The Pakistani rupee is under pressure, having depreciated 15 per cent against the dollar over the last seven months. Pakistan’s net international reserves are negative now while the country continues to run a very high current account deficit of over five per cent of Gross Domestic Product (GDP). The demand for dollars for imports, loan repayments and speculative capital flight continues to far exceed the country’s capacity to earn dollars through exports and remittances.
It is expected that Pakistan will have to seek assistance from the International Monetary Fund (IMF) — yet again. The last time this happened was in July 2013, when then finance minister Ishaq Dar defended the IMF plan with the promise that “a better tomorrow dawns only when requisite pains are borne today”. Unfortunately, it looks like Pakistan must suffer a bit more before any new dawn breaks.
Why is Pakistan back in trouble with balance of payment? The Pakistan Muslim League-Nawaz (PMLN) government received a big break early in its tenure when the price of oil fell from around 100 US dollars a barrel to less than half that amount. Since almost a third of Pakistan’s imports are based on oil, the decline in oil prices provided the government some significant breathing room to plan for the future and put its financial house in order. Unfortunately, the opportunity was squandered as the PMLN government failed to take the steps necessary to put Pakistan’s balance of payment position in order.
There were three basic issues that needed to be addressed. First, the government should have taken advantage of low oil prices by building up foreign currency reserves to offset the impact of future increase in oil prices. A good example to follow is that of Chile, a country that actively saves foreign currency when copper prices (its main export) rise. Since this was not done, the subsequent rise in oil prices since July of last year has put predictable pressure on Pakistan’s balance of payment.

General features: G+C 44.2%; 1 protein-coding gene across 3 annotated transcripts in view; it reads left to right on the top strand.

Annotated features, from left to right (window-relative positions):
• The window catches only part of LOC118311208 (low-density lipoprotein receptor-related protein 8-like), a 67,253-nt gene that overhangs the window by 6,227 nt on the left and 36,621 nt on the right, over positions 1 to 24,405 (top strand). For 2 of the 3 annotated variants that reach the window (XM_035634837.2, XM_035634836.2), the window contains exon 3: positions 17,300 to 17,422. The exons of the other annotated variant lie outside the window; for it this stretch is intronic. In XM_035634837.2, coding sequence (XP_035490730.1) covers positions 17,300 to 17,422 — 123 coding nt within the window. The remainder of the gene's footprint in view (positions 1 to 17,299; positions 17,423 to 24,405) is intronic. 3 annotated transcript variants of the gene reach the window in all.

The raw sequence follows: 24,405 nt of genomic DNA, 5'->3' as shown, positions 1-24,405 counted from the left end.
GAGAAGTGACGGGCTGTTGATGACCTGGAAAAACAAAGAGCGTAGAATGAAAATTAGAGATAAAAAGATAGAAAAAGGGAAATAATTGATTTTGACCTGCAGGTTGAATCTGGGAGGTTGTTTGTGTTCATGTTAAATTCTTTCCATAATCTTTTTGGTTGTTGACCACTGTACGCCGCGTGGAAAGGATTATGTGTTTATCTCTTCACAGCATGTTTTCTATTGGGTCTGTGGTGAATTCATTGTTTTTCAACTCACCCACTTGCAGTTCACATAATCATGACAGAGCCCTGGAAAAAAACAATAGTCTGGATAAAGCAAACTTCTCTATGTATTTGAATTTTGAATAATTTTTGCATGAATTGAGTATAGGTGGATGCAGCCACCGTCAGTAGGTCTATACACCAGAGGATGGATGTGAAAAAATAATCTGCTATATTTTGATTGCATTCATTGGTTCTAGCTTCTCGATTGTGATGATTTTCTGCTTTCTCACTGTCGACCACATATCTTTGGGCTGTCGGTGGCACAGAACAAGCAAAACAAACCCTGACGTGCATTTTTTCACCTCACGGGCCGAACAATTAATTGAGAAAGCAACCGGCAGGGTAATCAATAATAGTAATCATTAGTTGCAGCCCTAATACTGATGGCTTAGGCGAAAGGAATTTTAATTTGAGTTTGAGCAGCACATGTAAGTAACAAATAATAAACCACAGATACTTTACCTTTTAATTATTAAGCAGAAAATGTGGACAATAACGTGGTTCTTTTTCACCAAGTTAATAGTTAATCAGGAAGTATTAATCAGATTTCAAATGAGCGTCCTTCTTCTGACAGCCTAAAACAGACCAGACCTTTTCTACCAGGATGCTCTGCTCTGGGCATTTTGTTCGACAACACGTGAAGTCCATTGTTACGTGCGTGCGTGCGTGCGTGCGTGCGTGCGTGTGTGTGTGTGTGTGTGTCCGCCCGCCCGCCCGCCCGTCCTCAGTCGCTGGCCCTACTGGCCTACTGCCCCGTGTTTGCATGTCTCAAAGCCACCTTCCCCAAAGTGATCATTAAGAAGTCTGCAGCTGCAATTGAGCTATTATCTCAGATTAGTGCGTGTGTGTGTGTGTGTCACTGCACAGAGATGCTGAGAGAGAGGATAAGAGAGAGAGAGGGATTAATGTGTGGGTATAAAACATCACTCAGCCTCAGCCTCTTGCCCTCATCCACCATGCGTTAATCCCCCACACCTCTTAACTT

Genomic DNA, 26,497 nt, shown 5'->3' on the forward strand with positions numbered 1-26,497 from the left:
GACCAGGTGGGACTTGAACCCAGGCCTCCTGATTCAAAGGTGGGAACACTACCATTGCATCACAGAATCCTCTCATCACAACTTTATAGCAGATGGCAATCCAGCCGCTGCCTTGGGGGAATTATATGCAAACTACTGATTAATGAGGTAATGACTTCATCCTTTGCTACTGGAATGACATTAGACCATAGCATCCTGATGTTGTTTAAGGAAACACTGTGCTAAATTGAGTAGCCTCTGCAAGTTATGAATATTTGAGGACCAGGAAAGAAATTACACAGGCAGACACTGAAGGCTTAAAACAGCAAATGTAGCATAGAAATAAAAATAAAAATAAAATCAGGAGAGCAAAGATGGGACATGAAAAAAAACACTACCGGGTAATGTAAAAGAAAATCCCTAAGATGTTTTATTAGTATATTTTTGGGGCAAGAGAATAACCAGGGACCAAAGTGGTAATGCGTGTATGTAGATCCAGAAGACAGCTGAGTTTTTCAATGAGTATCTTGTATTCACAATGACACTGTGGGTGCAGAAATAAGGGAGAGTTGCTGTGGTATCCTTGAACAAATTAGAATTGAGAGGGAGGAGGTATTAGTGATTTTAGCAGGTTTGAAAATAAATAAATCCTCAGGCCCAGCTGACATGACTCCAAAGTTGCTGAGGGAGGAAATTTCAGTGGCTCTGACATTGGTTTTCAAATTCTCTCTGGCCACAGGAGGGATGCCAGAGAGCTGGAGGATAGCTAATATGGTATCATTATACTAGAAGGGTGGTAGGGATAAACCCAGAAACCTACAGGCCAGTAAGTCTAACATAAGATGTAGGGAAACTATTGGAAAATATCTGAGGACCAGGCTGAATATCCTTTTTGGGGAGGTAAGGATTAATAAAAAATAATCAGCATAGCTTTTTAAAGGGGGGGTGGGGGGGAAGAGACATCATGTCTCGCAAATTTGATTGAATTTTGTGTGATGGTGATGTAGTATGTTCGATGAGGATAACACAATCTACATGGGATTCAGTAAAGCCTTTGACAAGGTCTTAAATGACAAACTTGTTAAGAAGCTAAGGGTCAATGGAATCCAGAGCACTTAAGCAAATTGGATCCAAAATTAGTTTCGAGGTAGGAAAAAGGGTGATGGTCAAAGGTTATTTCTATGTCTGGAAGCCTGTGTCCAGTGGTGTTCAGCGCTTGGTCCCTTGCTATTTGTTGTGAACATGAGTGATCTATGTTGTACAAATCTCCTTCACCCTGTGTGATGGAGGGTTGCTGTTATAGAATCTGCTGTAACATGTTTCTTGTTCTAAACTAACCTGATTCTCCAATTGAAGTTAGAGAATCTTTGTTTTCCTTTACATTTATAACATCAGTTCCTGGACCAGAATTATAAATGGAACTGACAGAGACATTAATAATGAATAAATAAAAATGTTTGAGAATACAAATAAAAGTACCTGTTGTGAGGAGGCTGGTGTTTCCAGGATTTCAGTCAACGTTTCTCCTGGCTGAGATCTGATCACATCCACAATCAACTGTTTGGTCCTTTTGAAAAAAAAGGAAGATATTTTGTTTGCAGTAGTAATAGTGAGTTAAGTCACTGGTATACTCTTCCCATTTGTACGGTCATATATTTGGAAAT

Second, Pakistan faces the chronic problem of a poorly regulated financial system that facilitates tax evasion and helps launder money out of Pakistan. This lack of financial supervision by the government creates the twin problem of fiscal and current account deficits that are directly responsible for the balance of payment crisis. Unfortunately, the previous government made little to no headway in improving its ability to monitor the financial system.
Third, and most importantly, Pakistan’s anemic performance in the export sector is directly responsible for its perpetual balance of payment concerns. For example, since 1980, exports from India and Bangladesh have grown at a rate that is more than five times that of the growth of Pakistan’s exports. Unfortunately, the PMLN government failed to make any improvement in export performance. In fact, Pakistan’s total exports actually decreased in real terms during the PMLN tenure.
One reason for Pakistan’s poor export performance was Dar’s strange infatuation with keeping the rupee at or below the rate of 100 per US dollar — something he openly acknowledged in December 2013. The rupee exchange rate, like any other price in the economy, is ultimately a function of demand and supply. Dar’s insistence on keeping an overvalued exchange rate disproportionately hurt exports.
To make matters worse, the government engaged in an import-led growth strategy by borrowing from abroad to finance large-scale infrastructure projects — the China-Pakistan Economic Corridor (CPEC) being the most prominent example. It is well known that high net borrowing from abroad leads to real exchange rate appreciation which further restricts export growth. All of these elements have combined to generate the current balance of payment crisis. The new government that comes to power must address these issues in order to address the problem of rapid depreciation of the rupee.
The writer is a professor of economics, public policy and finance at Princeton University and Director of Julis-Rabinowitz Center for Public Policy and Finance at the Woodrow Wilson School.
This article was originally published in the July 2018 issue of the Herald. To read more, subscribe to the Herald in print.